Human Psychology and Salah


2113424309_1837fd21d6_bAs I navigate through my journey of self discovery, I have read books about psychology written by those whom society hails as the greatest of minds. My library is full of books from Greek mythology to modern psychology, the majority of which I haven’t read past the first couple of chapters. The material, however, is often too vague or abstract , and almost always unsatisfactory. Recently through the guidance of Allah, I have discovered more about the inner workings of the human mind and spirit in a different book – the verses of the Qur’an.

Rest assured dear brothers and sisters in Islam that Allah will never leave us alone, bewildered and unguided trying to figure out the path that would lead us to His grace and mercy. And that is why He sent the prophets and the messengers with messages of hope and guidance to lead humanity to the straight path. The Prophet Mohammad (peace be upon him) was sent to us with the final message intact and complete to help us understand ourselves; by reigning in our desires, we can become logical, spiritual people on the path to paradise insha’Allah.

The Qur’an is rich with examples of how Allah gives us a window into our own minds. He describes to us our nature and gives us tools and examples to improve the goodness that lies within it. One prime example is how Allah in Surah Al-Maarij gives us a glimpse into our nature as humans. He says:

إِنَّ الْإِنْسَانَ خُلِقَ هَلُوعًا

“Indeed, mankind was created anxious…” (70:19)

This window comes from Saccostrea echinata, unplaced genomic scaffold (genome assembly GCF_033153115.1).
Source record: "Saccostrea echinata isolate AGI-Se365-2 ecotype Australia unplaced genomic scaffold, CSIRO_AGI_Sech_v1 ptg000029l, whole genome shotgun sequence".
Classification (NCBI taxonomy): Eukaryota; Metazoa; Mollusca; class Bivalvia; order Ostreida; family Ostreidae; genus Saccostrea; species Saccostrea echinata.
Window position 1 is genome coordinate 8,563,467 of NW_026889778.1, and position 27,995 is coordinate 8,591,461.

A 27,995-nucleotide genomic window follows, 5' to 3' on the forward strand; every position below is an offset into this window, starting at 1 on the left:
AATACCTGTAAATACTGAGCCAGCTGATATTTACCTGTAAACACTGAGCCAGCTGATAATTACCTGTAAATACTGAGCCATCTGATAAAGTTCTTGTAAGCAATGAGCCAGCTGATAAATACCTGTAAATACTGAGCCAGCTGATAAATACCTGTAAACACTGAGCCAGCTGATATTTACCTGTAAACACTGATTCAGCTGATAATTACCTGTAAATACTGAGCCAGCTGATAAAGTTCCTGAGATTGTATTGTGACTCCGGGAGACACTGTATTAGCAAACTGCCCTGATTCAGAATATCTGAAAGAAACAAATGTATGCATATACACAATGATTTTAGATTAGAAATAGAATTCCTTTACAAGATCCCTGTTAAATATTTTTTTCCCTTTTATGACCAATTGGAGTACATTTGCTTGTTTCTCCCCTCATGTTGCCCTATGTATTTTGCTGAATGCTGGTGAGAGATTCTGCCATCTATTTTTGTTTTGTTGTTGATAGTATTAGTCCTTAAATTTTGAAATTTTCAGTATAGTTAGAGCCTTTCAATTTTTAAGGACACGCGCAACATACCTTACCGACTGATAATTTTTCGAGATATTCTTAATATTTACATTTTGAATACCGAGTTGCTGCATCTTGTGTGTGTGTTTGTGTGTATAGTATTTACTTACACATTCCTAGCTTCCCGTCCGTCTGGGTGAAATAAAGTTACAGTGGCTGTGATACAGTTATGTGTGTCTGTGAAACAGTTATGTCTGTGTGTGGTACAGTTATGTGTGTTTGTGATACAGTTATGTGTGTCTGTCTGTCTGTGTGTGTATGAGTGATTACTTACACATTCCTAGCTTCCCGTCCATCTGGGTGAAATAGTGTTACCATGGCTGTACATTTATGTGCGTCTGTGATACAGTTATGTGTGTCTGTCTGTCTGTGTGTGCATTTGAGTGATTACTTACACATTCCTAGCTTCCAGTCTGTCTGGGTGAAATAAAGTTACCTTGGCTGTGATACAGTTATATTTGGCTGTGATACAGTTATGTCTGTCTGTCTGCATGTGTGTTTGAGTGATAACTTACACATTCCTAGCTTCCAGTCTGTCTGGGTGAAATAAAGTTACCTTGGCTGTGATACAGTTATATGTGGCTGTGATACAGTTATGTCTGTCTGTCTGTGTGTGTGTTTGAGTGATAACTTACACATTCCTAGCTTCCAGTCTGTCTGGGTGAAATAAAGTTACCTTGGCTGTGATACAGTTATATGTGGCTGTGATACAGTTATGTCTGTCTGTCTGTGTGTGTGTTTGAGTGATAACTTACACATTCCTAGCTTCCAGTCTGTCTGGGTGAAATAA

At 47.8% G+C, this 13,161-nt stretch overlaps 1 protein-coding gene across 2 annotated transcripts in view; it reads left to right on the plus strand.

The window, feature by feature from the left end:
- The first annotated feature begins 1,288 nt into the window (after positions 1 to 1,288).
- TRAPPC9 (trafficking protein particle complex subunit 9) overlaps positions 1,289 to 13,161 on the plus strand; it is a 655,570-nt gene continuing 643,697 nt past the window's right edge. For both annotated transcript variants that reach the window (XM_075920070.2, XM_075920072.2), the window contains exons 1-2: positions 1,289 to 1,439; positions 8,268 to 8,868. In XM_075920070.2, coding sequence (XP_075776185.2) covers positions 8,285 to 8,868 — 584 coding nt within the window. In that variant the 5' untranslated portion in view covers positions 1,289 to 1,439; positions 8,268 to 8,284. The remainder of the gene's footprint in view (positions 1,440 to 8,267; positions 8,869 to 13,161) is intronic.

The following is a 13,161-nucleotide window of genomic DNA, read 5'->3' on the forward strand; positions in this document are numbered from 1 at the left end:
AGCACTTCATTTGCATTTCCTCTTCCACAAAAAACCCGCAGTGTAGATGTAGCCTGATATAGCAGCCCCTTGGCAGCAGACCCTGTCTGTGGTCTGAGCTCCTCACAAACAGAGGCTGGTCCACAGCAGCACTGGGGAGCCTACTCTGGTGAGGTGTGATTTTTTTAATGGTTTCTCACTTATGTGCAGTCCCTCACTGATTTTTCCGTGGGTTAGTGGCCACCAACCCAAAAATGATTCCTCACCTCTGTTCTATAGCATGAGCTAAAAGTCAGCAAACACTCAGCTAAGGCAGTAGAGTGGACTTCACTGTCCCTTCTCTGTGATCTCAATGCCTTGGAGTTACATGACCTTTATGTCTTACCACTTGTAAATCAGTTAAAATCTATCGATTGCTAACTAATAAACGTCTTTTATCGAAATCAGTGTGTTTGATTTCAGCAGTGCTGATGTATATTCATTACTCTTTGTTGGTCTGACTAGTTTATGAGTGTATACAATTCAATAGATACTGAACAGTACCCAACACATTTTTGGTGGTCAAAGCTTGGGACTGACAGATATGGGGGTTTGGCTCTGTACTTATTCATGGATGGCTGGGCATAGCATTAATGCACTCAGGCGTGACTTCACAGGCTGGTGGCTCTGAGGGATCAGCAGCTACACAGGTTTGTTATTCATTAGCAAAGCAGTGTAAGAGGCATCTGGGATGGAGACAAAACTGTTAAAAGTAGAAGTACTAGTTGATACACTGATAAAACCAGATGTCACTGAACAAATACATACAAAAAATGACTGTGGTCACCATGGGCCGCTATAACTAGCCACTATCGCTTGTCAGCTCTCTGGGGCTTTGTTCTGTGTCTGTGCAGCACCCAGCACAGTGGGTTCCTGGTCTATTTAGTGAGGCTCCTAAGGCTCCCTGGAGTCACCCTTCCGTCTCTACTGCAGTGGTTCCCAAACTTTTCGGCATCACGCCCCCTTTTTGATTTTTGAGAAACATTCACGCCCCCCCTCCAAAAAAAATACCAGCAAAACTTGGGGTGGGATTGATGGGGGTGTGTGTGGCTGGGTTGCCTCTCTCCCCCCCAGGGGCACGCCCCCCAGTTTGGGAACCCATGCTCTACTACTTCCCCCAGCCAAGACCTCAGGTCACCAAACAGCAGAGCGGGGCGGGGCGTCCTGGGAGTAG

The word هَلُوعًا comes from the noun هَلُع which means excessiveness and being extreme. Allah explains to us further this state of the human psyche in the two ayahs that follow where man’s reaction to either good or bad is extreme on either end:

إِذَا مَسَّهُ الشَّرُّ جَزُوعًا وَإِذَا مَسَّهُ الْخَيْرُ مَنُوعًا

“When evil touches him, impatient, and when good touches him, withholding [of it]…” (70:20-21)

But neither one of those conditions is consistent with how the Prophet (pbuh) describes a mu’min when he says:

“عجبا لأمر المؤمن ، إن أمره كله له خير إن أصابته سراء شكر فكان خير له، وإن أصابته ضراء صبر فكان خير له”

“How wonderful is the case of a believer; there is good for him in everything and this applies only to a believer. If prosperity attends him, he expresses gratitude to Allah and that is good for him; and if adversity befalls him, he endures it patiently and that is good for him.” (Muslim)

So how are we to be thankful and patient while we, as Allah tells us, have been created reactionary and impatient? Well, as Allah has created us with this nature, He has also given us the tools to control and direct that nature towards that which pleases Him. And Allah answers this question for us in the very following ayah:

ِنَّ الْإِنْسَانَ خُلِقَ هَلُوعًا إِذَا مَسَّهُ الشَّرُّ جَزُوعًا وَإِذَا مَسَّهُ الْخَيْرُ مَنُوعًا إِلَّا

“Indeed, mankind was created anxious: when evil touches him, impatient, and when good touches him, withholding [of it], except…” (70:19-21)

إِلَّا means except, which implies the verses to follow are excluded from what has already been described. To continue:

إِلَّا ……الْمُصَلِّينَ الَّذِينَ هُمْ عَلَى صَلَاتِهِمْ دَائِمُونَ

“Except the observers of prayer – those who are constant in their prayer.” (70:22)

Except those who are devoted to prayer. Those who do not let anything deter them, stall them, or prevent them from performing their prayers. They are the ones that Allah has described in Surat An-Nur:

رِجَالٌ لَا تُلْهِيهِمْ تِجَارَةٌ وَلَا بَيْعٌ عَنْ ذِكْرِ اللَّهِ وَإِقَامِ الصَّلَاةِ وَإِيتَاءِ الزَّكَاةِ ۙ يَخَافُونَ يَوْمًا تَتَقَلَّبُ فِيهِ الْقُلُوبُ وَالْأَبْصَارُ